A simplistic approach to diet
Do you find yourself endlessly searching for that secret diet that will keep you slim and healthy without feeling deprived and succumbing to cravings and binges? With all the information (or shall I say MISinformation) out there, and wars going on between the die-hard vegans and carnivores, low carbers and high carbers, it's hard to know who to trust and believe.
STOP! Erase all your beliefs about diets now... Done? OK, keep reading.
Ask yourself this one simple question: if there were no supermarkets and you had to find your own food right now, what would you eat?
If it is summer where you live, you may find a small handful of wild berries or grapes. You may find a few crab apples. You may also find some seeds or nuts, especially end of summer heading toward autumn. You may also choose to plant a garden and grow fresh produce. All of these available sources of food would likely provide around 10-15% of your daily caloric requirements. So where do the rest come from?
As you are busy exploring your environment and gathering these foods as well as sourcing fresh drinking water, you would be hunting for nutritionally dense, fatty animals. So during that time, you would be fasting and burning up your own fat stores to produce chemical energy to fuel your cells.
Once successful in your hunt, you would feast on animal protein and fat to get your remaining caloric requirements just before the sun goes down and you call it a day. And not only would you consume the muscle meat of the animal, but also the organs, skin, cartilage and fatty bone marrow. The fattier the cut of meat, the more nutritionally and energetically dense it will be, providing the optimal substrate for maximal energy production within mitochondria.
You could also do some fishing if you are within proximity of streams, creeks, rivers, lakes or ocean, as well as hunt for eggs and consume raw dairy from cows or goats.
Now on the contrary, what would you NOT be consuming?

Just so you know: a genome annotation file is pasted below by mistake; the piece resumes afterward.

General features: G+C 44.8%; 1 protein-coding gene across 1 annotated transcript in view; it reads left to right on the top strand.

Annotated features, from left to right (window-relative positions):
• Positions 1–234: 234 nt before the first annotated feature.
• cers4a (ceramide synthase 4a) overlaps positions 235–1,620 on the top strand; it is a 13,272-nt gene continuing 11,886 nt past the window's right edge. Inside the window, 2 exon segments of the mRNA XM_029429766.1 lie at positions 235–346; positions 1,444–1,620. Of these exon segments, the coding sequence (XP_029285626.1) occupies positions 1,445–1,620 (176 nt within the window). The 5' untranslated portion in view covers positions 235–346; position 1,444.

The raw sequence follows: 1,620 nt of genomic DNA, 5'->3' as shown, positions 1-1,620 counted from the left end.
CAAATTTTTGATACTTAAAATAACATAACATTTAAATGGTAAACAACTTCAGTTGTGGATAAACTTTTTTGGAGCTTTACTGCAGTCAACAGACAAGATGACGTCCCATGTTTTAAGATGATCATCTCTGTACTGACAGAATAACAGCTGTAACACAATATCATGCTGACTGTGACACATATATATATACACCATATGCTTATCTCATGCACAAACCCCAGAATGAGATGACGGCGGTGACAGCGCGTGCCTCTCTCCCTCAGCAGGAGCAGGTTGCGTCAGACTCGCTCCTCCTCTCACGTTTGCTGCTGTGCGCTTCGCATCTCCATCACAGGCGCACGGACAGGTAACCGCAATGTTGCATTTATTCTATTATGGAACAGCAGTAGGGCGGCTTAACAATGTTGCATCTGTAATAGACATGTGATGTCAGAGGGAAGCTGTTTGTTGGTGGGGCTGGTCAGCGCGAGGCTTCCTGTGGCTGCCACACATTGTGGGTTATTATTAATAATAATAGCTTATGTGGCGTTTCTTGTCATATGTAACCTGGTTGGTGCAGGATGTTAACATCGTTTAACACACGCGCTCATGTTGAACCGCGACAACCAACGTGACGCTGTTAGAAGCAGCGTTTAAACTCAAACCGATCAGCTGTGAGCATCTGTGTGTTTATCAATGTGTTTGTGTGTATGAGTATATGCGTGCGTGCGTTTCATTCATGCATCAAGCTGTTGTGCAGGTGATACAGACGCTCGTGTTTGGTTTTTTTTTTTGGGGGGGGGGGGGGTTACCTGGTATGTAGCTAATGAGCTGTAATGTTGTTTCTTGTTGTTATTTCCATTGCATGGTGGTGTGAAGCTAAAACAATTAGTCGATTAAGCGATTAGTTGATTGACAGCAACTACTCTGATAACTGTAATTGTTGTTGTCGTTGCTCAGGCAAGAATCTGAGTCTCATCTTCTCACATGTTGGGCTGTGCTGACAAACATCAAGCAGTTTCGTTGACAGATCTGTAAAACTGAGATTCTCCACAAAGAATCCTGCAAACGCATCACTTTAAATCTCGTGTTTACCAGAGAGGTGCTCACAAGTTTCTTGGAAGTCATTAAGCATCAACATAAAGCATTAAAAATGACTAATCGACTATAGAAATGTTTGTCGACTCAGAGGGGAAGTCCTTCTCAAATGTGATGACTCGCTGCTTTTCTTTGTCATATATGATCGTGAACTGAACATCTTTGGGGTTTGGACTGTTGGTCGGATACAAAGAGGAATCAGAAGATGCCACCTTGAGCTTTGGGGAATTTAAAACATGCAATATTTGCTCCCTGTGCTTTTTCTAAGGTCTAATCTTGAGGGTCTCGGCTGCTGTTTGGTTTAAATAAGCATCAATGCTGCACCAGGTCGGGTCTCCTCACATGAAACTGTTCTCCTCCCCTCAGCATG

1) Sugar or starch in high concentration
2) Nut or seed butters or oils
3) Vegetable oils
4) Grains including but not limited to wheat
In wintertime when the growing season is shortened or absent due decreasing power densities from our sun, you would rely solely on animal protein and fat, as well as your own fat stores and would enter into a state of nutritional ketosis. This allows your body to shift primarily to burning fatty acids as fuel and also generate ketones in the liver as an alternative energy source to glucose to make up for the deficit.
Additionally, a high intake of protein can indirectly supply the body with glucose by converting amino acids through a process that takes place in the liver known as gluconeogenesis, and protein is also known to inhibit appetite which can offset hunger in a time of low food availability.
This allows the body to tap into more of its fat storage which has now expanded after consuming higher amounts of carbohydrates in the autumn when they are still available as the sun's power density weakens and the metabolism subsequently slows down.
Most do not realise that our metabolism adapts to the external environment (i.e. the solar and thermal cycles) primarily rather than dietary choices, and so the autumn sets up a mammal to fatten rapidly if glucose is consumed in excess.
The cold weather then drives a shift in the metabolism toward fats as the metabolism is up-regulated for heat production since the goal of surviving winter is regulating our body temperature to maintain biochemical reactions.
In essence, when we face a cold stimulus and allow for adaptation, we become ultimate fat burning heat generators and melt away our accumulated fat stores while improving every aspect of metabolic function to reverse insulin resistance and a mild diabetic state induced in autumn to prepare for potential famine.
So the takeaway is that we work hard for the foods we eat, and we eat foods that are coded by the solar cycles.
When we follow nature's patterns, no diet can hurt us, we simply consume what we can source. It is when we step outside of nature's laws and break the rules by consuming imported foods or artificially grown foods year round that we begin to experience symptoms of a broken metabolism.
The fact that we can simulate summer year round with artificial heat and light does not help the signalling within our body to allow for an adaptive shift in metabolism to cope with a lower energy yield caused by a decrease in solar power. Living this way year round, coupled with an excess consumption of glucose whether from natural (imported) or artificial sources, is going to break the metabolism no matter how much exercise is done in attempt to offset the mismatch.
Humans always have, and always will thrive on a mostly nutritionally dense ketogenic diet, with some mild sources of glucose consumed at the appropriate time of year with the appropriate amount of sunlight energy to drive the metabolism to convert the food into energy.
The argument for ketosis is that much stronger when you disconnect from nature and sunlight for any given reason at all aside from the seasonal transitions.